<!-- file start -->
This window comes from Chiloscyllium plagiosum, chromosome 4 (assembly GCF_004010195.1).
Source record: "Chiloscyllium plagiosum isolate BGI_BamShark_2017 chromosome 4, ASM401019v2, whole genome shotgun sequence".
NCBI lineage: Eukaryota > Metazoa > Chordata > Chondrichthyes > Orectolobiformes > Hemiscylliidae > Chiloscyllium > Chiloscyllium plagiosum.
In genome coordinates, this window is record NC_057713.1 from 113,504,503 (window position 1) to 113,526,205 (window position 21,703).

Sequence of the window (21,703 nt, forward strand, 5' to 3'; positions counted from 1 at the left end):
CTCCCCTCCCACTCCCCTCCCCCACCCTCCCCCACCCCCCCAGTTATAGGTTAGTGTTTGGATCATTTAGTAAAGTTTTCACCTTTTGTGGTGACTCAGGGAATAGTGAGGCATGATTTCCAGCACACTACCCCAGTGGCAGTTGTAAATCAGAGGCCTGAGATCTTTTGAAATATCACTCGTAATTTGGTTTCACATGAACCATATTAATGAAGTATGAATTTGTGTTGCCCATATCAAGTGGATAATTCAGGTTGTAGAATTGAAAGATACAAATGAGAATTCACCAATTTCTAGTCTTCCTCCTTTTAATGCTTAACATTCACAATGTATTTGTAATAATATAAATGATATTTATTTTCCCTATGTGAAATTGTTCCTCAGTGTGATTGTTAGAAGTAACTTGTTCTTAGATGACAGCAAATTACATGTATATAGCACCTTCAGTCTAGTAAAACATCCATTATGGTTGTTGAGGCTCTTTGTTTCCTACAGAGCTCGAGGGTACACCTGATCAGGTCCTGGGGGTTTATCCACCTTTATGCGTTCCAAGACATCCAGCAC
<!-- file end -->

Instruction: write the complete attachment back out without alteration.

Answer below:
This window comes from Chiloscyllium plagiosum, chromosome 4 (assembly GCF_004010195.1).
Source record: "Chiloscyllium plagiosum isolate BGI_BamShark_2017 chromosome 4, ASM401019v2, whole genome shotgun sequence".
NCBI lineage: Eukaryota > Metazoa > Chordata > Chondrichthyes > Orectolobiformes > Hemiscylliidae > Chiloscyllium > Chiloscyllium plagiosum.
In genome coordinates, this window is record NC_057713.1 from 113,504,503 (window position 1) to 113,526,205 (window position 21,703).

Sequence of the window (21,703 nt, forward strand, 5' to 3'; positions counted from 1 at the left end):
CTCCCCTCCCACTCCCCTCCCCCACCCTCCCCCACCCCCCCAGTTATAGGTTAGTGTTTGGATCATTTAGTAAAGTTTTCACCTTTTGTGGTGACTCAGGGAATAGTGAGGCATGATTTCCAGCACACTACCCCAGTGGCAGTTGTAAATCAGAGGCCTGAGATCTTTTGAAATATCACTCGTAATTTGGTTTCACATGAACCATATTAATGAAGTATGAATTTGTGTTGCCCATATCAAGTGGATAATTCAGGTTGTAGAATTGAAAGATACAAATGAGAATTCACCAATTTCTAGTCTTCCTCCTTTTAATGCTTAACATTCACAATGTATTTGTAATAATATAAATGATATTTATTTTCCCTATGTGAAATTGTTCCTCAGTGTGATTGTTAGAAGTAACTTGTTCTTAGATGACAGCAAATTACATGTATATAGCACCTTCAGTCTAGTAAAACATCCATTATGGTTGTTGAGGCTCTTTGTTTCCTACAGAGCTCGAGGGTACACCTGATCAGGTCCTGGGGGTTTATCCACCTTTATGCGTTCCAAGACATCCAGCAC